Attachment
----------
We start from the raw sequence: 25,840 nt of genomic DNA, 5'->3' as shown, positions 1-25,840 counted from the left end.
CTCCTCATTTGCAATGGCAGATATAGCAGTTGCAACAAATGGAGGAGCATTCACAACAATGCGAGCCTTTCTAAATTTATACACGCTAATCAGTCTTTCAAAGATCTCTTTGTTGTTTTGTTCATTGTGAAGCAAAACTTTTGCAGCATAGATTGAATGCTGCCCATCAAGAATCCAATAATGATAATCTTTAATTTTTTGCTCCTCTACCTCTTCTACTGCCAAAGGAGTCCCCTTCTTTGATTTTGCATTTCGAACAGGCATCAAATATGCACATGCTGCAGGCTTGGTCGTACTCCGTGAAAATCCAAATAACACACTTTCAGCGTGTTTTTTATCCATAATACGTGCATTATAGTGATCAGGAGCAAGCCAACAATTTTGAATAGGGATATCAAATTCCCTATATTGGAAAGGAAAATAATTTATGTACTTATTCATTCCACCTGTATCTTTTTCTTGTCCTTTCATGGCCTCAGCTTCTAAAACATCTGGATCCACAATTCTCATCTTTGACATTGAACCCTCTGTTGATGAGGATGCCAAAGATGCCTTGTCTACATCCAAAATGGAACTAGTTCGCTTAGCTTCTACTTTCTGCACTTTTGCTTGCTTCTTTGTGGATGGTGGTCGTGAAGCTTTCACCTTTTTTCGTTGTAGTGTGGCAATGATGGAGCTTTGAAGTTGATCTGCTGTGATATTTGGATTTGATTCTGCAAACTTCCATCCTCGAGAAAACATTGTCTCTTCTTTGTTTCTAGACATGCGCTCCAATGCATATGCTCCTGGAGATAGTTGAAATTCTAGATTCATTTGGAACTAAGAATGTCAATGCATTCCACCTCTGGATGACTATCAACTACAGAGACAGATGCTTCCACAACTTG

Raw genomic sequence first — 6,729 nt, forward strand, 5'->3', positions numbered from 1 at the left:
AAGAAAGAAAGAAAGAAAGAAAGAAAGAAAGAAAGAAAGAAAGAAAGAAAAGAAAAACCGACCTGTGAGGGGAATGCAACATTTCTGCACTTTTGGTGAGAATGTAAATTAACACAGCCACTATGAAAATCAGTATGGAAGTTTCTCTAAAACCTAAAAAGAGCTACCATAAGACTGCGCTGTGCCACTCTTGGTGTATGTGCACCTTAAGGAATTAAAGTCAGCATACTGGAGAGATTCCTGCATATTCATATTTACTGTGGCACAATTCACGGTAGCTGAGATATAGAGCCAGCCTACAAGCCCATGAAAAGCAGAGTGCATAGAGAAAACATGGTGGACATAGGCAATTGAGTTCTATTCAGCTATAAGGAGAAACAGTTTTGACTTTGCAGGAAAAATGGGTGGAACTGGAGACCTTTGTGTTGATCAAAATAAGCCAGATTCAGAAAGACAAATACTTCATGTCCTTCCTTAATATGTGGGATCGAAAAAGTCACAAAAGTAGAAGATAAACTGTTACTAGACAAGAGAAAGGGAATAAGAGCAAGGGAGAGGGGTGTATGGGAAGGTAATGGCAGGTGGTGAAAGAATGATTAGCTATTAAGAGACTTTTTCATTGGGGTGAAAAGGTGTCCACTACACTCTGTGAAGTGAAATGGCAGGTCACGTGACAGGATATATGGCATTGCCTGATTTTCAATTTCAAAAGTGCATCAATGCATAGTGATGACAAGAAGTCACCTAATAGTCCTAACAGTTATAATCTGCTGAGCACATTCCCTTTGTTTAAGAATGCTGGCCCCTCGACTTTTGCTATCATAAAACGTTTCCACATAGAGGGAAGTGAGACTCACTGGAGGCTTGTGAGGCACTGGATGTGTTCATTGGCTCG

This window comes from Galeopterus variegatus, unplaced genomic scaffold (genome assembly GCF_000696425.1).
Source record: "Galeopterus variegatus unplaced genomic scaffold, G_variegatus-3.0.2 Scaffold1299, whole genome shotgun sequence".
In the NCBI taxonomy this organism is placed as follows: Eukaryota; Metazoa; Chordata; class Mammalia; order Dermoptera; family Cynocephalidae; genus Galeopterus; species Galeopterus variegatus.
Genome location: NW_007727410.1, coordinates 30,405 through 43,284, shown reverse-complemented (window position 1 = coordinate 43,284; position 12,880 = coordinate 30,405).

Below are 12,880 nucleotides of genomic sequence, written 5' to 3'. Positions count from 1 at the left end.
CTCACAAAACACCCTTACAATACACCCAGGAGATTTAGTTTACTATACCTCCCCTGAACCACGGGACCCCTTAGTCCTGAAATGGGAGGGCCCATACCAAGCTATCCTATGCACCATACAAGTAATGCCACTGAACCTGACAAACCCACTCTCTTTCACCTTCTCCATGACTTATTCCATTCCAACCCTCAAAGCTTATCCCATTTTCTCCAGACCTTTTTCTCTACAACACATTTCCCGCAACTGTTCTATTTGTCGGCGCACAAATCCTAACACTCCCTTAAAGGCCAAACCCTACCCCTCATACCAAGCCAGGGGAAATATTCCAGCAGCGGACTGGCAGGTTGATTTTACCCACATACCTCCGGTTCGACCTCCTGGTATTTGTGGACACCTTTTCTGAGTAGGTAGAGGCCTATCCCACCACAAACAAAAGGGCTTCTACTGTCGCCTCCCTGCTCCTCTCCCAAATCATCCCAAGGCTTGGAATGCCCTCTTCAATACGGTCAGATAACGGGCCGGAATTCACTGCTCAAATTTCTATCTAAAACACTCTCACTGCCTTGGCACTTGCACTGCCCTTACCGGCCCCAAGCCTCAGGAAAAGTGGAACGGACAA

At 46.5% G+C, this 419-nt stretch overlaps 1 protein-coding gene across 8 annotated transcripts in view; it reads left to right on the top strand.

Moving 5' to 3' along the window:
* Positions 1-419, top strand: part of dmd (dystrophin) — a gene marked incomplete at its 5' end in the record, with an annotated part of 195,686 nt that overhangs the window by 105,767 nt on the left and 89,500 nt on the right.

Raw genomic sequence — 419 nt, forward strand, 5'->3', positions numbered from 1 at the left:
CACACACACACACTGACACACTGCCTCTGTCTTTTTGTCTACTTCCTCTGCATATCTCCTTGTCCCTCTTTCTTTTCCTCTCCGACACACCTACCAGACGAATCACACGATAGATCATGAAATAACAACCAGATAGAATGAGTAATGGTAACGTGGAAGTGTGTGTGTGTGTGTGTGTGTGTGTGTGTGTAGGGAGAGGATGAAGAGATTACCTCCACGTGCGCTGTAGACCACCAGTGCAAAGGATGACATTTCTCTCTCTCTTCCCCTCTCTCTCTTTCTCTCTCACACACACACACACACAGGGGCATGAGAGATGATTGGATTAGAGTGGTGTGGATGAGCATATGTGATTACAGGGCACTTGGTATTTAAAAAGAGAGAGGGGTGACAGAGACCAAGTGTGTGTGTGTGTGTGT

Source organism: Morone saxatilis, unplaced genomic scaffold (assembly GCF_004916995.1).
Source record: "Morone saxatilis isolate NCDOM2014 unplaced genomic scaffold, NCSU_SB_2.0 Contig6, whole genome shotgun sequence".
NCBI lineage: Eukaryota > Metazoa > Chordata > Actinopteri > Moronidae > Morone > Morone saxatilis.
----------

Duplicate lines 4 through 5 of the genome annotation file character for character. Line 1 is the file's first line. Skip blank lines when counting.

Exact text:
AAGAAAGAAAGAAAGAAAGAAAGAAAGAAAGAAAGAAAGAAAGAAAGAAAAGAAAAACCGACCTGTGAGGGGAATGCAACATTTCTGCACTTTTGGTGAGAATGTAAATTAACACAGCCACTATGAAAATCAGTATGGAAGTTTCTCTAAAACCTAAAAAGAGCTACCATAAGACTGCGCTGTGCCACTCTTGGTGTATGTGCACCTTAAGGAATTAAAGTCAGCATACTGGAGAGATTCCTGCATATTCATATTTACTGTGGCACAATTCACGGTAGCTGAGATATAGAGCCAGCCTACAAGCCCATGAAAAGCAGAGTGCATAGAGAAAACATGGTGGACATAGGCAATTGAGTTCTATTCAGCTATAAGGAGAAACAGTTTTGACTTTGCAGGAAAAATGGGTGGAACTGGAGACCTTTGTGTTGATCAAAATAAGCCAGATTCAGAAAGACAAATACTTCATGTCCTTCCTTAATATGTGGGATCGAAAAAGTCACAAAAGTAGAAGATAAACTGTTACTAGACAAGAGAAAGGGAATAAGAGCAAGGGAGAGGGGTGTATGGGAAGGTAATGGCAGGTGGTGAAAGAATGATTAGCTATTAAGAGACTTTTTCATTGGGGTGAAAAGGTGTCCACTACACTCTGTGAAGTGAAATGGCAGGTCACGTGACAGGATATATGGCATTGCCTGATTTTCAATTTCAAAAGTGCATCAATGCATAGTGATGACAAGAAGTCACCTAATAGTCCTAACAGTTATAATCTGCTGAGCACATTCCCTTTGTTTAAGAATGCTGGCCCCTCGACTTTTGCTATCATAAAACGTTTCCACATAGAGGGAAGTGAGACTCACTGGAGGCTTGTGAGGCACTGGATGTGTTCATTGGCTCG

This window comes from Galeopterus variegatus, unplaced genomic scaffold (genome assembly GCF_000696425.1).